The producer price index (PPI) again posted a higher than expected increase of 6.6% year-on-year (y/y) – now at this level for three consecutive months. The BER and market consensus expected producer inflation to dip below 6% in June. Producer inflation rose by 4.4% in month-on-month (i.e. compared to May) terms.
The main reason for the surprising stickiness of producer inflation was a higher than expected increase in electricity tariffs. The PPI electricity component jumped 52.3% m/m (implying a slight moderation in y/y terms to 19.6%) and contributed 5 percentage points (%pts) to the m/m increase in producer inflation. The June PPI traditionally captures the seasonal increase in electricity tariffs, with further increases following in July. Since 2010, June increases in the PPI electricity component have been large relative to historic trends and smaller increases were recorded for July (see Table 1).
Given that Eskom’s approved increase for the 2012/13 financial year was adjusted down to 16% (from 25.9%), it was expected that there would be a larger moderation in the increase captured in the June PPI. The implication is that the July rise in the electricity component may be relatively subdued and/or the seasonal decline in September might surprise on the upside.
On the other hand, the producer price indices for both the manufacturing and primary industries declined on a m/m basis. The largest negative contribution (-0.3 %pts) to the overall PPI came from the index for products of petroleum and coal which declined by 4.6% m/m. This is in line with the fall in domestic petrol (55c/litre) and diesel (24.8c/litre) prices as well as the drop in international oil prices during the month – which is also reflected in the decline of 5.6% m/m in the crude petroleum and natural gas index. Coupled with a 2% m/m decline in the coal and lignite index, this implied that the mining and quarrying component subtracted 0.2 %pts from the overall PPI.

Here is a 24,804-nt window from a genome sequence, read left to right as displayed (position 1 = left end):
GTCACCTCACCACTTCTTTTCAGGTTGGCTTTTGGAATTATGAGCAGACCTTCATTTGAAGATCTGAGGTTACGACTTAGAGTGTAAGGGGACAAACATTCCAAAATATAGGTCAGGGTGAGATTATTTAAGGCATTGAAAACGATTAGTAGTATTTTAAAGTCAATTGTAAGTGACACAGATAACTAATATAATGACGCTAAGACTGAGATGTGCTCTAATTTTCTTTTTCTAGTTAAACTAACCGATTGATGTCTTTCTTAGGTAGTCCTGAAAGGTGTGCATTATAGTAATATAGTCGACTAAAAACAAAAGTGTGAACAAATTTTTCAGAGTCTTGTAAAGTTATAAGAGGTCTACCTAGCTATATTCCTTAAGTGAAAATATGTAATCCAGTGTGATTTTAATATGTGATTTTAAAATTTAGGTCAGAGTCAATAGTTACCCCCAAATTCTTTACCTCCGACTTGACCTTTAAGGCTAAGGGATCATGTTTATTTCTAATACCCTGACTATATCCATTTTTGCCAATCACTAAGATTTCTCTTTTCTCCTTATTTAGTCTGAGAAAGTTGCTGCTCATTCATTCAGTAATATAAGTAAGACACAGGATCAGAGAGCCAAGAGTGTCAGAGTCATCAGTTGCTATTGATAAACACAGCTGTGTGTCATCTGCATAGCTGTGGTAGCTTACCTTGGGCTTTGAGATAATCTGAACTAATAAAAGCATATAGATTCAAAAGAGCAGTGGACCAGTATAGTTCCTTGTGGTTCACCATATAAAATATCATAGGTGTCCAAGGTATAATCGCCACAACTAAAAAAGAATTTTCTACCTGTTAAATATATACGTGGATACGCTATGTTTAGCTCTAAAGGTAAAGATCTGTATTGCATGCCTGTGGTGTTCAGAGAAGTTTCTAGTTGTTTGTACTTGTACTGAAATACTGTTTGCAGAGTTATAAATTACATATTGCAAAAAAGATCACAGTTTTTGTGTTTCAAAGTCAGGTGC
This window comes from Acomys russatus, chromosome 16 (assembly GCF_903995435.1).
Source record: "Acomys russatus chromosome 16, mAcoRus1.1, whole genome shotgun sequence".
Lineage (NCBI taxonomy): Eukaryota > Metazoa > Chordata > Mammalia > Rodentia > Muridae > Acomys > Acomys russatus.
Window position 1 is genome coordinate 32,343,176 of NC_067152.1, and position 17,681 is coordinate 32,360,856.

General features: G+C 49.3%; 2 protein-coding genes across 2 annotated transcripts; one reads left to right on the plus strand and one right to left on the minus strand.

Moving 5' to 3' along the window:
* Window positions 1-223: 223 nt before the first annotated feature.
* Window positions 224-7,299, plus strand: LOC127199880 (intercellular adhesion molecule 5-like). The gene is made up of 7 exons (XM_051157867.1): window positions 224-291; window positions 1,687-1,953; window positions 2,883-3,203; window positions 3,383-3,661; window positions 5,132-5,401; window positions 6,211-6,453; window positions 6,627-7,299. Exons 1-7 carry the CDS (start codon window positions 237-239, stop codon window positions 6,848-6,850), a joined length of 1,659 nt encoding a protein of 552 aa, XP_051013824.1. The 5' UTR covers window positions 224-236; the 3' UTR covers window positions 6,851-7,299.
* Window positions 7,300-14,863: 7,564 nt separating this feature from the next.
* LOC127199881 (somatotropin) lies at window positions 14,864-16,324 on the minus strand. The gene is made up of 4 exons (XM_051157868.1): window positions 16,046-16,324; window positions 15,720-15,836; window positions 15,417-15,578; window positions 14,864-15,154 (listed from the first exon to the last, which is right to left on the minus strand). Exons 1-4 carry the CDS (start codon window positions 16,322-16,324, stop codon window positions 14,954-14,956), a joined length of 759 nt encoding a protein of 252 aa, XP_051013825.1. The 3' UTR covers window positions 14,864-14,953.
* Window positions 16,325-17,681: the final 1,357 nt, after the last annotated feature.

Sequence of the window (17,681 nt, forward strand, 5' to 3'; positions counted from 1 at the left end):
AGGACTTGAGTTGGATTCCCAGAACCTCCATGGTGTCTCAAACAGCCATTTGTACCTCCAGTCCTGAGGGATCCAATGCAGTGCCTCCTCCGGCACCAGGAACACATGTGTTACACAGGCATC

Food price inflation at manufacturing level continued to moderate in y/y terms, dropping from 8.4% to 7.7% on the back of another limited m/m rise of 0.2%. Furthermore, food inflation at the agricultural level again declined by 1.4% m/m. However, the grain component of the agricultural food index posted another sizable (4.3% m/m) increase during the month with the y/y rate soaring from 8.9% to 15.9%. Domestic wheat prices rose 5.8% during the month, backed by international trends due to supply concerns as a result of unfavourable weather patterns in particularly the US.
Overall, the PPI for manufacturing fell 0.1% m/m (dropping to 4.4% y/y) and the PPI for primary industries declined 0.7% m/m (5.6% y/y).
Stats SA put out a media statement earlier this week in which it was confirmed that the changes to the PPI will only take effect from the January 2013 and not with the July 2012 release as anticipated earlier. The crux of the changes is that, in line with international standards, the headline PPI will be constructed from prices of final manufactured products only. The comparable current measure is the PPI for manufacturing which moderated during June.
The fact that the new headline PPI will now only be introduced in 2013 does not currently alter the BER’s PPI inflation forecast notably. Despite the higher than expected PPI figures in both May and June, the BER remains comfortable with the view that PPI inflation is likely to moderate notably in the second half of the year on the back of base effects and limited upward pressure from international commodity prices.